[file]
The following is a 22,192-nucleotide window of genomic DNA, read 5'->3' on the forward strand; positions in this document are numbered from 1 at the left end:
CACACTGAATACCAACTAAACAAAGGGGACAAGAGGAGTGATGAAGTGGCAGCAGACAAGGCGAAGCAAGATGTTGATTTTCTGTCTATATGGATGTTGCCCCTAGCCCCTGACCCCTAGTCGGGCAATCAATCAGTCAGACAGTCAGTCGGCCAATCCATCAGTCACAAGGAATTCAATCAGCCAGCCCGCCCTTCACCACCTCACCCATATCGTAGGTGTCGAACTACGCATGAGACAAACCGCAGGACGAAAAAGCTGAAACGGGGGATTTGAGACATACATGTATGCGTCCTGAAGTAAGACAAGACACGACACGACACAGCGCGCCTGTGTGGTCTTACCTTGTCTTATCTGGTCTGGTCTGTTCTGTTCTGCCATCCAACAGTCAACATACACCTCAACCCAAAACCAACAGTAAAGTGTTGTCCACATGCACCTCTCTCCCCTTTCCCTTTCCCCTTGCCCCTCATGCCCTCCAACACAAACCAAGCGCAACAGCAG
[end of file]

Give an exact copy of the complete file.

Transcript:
The following is a 22,192-nucleotide window of genomic DNA, read 5'->3' on the forward strand; positions in this document are numbered from 1 at the left end:
CACACTGAATACCAACTAAACAAAGGGGACAAGAGGAGTGATGAAGTGGCAGCAGACAAGGCGAAGCAAGATGTTGATTTTCTGTCTATATGGATGTTGCCCCTAGCCCCTGACCCCTAGTCGGGCAATCAATCAGTCAGACAGTCAGTCGGCCAATCCATCAGTCACAAGGAATTCAATCAGCCAGCCCGCCCTTCACCACCTCACCCATATCGTAGGTGTCGAACTACGCATGAGACAAACCGCAGGACGAAAAAGCTGAAACGGGGGATTTGAGACATACATGTATGCGTCCTGAAGTAAGACAAGACACGACACGACACAGCGCGCCTGTGTGGTCTTACCTTGTCTTATCTGGTCTGGTCTGTTCTGTTCTGCCATCCAACAGTCAACATACACCTCAACCCAAAACCAACAGTAAAGTGTTGTCCACATGCACCTCTCTCCCCTTTCCCTTTCCCCTTGCCCCTCATGCCCTCCAACACAAACCAAGCGCAACAGCAG